Murdoch's Sun pays MP damages for accessing stolen phone

LONDON Mon Mar 18, 2013 3:34pm GMT

Chairman and CEO of News Corporation Rupert Murdoch arrives at the 85th Academy Awards in Hollywood, California February 24, 2013. REUTERS/Lucas Jackson

Chairman and CEO of News Corporation Rupert Murdoch arrives at the 85th Academy Awards in Hollywood, California February 24, 2013.

Credit: Reuters/Lucas Jackson

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LONDON (Reuters) - A Labour MP has accepted "very substantial" damages from The Sun newspaper after the tabloid admitted its employees accessed private information from her stolen mobile phone three years ago, London's High Court heard on Monday.

Siobhain McDonagh later said she was paid 50,000 pounds damages by Rupert Murdoch's News Corp. following revelations Sun reporters had been accessing text messages on her mobile phone taken from her car in southwest London in October 2010

"I'm not terribly high profile, I love doing my constituency stuff, but I would never have thought that my phone was of interest to a national daily newspaper," the MP for Mitcham and Morden in southwest London told BBC radio.

Phone-hacking by journalists on Murdoch's now defunct News of the World first came to light in 2005, with the paper's royal correspondent jailed in 2007.

News International, Murdoch's British newspaper business, said for years that the scandal was limited to a rogue reporter but subsequently admitted it was far more widespread.

Dozens of staff from both the News of the World and the Sun have now been arrested in connection with the phone-hacking scandal or related inquiries, while allegations have since spread to the Mirror newspaper with four current or former editors arrested last week.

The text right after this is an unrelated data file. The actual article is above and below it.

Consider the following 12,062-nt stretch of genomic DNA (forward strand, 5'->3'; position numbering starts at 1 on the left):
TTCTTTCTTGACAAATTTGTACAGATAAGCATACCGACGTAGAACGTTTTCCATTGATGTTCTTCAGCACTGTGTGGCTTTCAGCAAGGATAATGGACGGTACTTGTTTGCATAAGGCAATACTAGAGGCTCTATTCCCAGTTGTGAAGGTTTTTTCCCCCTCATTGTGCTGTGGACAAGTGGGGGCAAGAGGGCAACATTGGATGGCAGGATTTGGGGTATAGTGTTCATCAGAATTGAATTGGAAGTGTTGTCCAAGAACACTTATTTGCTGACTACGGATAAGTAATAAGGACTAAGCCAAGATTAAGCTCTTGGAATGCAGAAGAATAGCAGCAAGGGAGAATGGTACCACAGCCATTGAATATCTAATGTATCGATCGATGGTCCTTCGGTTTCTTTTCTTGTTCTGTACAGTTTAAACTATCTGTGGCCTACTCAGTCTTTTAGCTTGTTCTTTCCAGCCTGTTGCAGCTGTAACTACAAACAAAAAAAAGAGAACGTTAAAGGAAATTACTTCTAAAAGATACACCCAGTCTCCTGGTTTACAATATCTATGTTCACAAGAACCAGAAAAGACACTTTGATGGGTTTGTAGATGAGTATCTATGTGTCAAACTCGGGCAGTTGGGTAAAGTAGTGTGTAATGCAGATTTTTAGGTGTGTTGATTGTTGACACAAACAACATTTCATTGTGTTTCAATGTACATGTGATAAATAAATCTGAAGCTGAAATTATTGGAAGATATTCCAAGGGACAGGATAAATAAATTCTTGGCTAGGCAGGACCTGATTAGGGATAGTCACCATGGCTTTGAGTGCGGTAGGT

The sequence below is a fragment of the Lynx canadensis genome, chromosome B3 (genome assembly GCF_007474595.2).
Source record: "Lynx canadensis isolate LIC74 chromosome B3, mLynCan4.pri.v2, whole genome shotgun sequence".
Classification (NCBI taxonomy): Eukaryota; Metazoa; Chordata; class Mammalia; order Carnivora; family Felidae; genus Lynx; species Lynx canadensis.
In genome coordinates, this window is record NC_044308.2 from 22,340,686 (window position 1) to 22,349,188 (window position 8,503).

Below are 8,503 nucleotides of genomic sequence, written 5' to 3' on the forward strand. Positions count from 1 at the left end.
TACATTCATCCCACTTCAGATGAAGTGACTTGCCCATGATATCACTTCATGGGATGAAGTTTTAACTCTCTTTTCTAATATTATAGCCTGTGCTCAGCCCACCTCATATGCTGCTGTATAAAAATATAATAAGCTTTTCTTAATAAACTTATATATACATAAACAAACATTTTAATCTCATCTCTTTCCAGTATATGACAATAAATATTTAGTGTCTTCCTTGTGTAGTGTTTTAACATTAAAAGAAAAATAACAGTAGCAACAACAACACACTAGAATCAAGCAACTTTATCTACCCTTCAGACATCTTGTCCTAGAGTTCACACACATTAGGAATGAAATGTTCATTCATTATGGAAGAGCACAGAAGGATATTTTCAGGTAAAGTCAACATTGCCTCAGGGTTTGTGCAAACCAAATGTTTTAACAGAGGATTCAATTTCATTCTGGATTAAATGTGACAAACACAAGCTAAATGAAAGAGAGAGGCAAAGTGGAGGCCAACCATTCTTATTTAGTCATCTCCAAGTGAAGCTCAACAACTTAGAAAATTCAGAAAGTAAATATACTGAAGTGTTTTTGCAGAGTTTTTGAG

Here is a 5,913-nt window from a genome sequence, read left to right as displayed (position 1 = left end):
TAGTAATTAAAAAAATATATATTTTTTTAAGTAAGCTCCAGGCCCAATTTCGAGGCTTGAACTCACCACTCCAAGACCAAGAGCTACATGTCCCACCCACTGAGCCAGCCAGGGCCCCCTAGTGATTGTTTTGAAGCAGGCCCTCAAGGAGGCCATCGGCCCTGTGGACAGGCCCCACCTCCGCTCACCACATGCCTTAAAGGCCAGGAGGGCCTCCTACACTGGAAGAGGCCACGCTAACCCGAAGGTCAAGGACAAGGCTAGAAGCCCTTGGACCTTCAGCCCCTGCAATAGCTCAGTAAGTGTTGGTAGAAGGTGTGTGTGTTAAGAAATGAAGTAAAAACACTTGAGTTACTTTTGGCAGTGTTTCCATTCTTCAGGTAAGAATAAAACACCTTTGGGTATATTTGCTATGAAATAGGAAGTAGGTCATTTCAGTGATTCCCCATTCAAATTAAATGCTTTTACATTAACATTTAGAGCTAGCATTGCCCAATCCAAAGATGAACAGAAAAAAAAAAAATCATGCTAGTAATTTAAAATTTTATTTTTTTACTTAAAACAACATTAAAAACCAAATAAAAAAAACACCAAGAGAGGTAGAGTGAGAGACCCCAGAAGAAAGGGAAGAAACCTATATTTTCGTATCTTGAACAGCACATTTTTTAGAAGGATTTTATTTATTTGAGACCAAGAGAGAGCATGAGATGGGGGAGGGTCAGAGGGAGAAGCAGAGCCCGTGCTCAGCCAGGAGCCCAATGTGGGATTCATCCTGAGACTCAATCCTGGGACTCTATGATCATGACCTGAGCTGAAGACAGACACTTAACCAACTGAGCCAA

Hugh Tomlinson, who is representing hacking victims, told the High Court on Monday there had been "substantial developments", referring to the arrest last month of six people as part of a second suspected phone-hacking conspiracy at the News of the World.

This could involve "potentially hundreds of victims", he said although he added it was not clear how many new claims there would be.

McDonagh's case came to light when police told her in June 2012 that they had "obtained evidence that The Sun newspaper had accessed her text messages from about October 2010 and therefore appeared to have accessed and/or acquired her mobile phone," her lawyer David Sherborne told the court.

Dinah Rose, the lawyer for News International, offered an unreserved apology and said it accepted that there had been "a serious misuse of her private information".

Another hacking victim, former world champion boxer Chris Eubank, told the court News International had destroyed his life and his marriage, and accused the company of making a "mockery of the judicial system".

Dressed in his trademark smart attire and representing himself, Eubank said he had been offered and rejected a payoff of 21,000 pounds for hacking his phone, but was later chastised by the judge for failing to make legal points relevant to his case.

He also generated widespread laughter by referring to a famous incident at a parliamentary committee where Murdoch's wife Wendi Deng lashed out at a protester who threw a foam pie at her husband.

"Mrs Murdoch has a pretty good left hook and so I'm going to ask her to be gentle with me," Eubank said.

(Additional reporting by Clare Hutchison; editing by Steve Addison)

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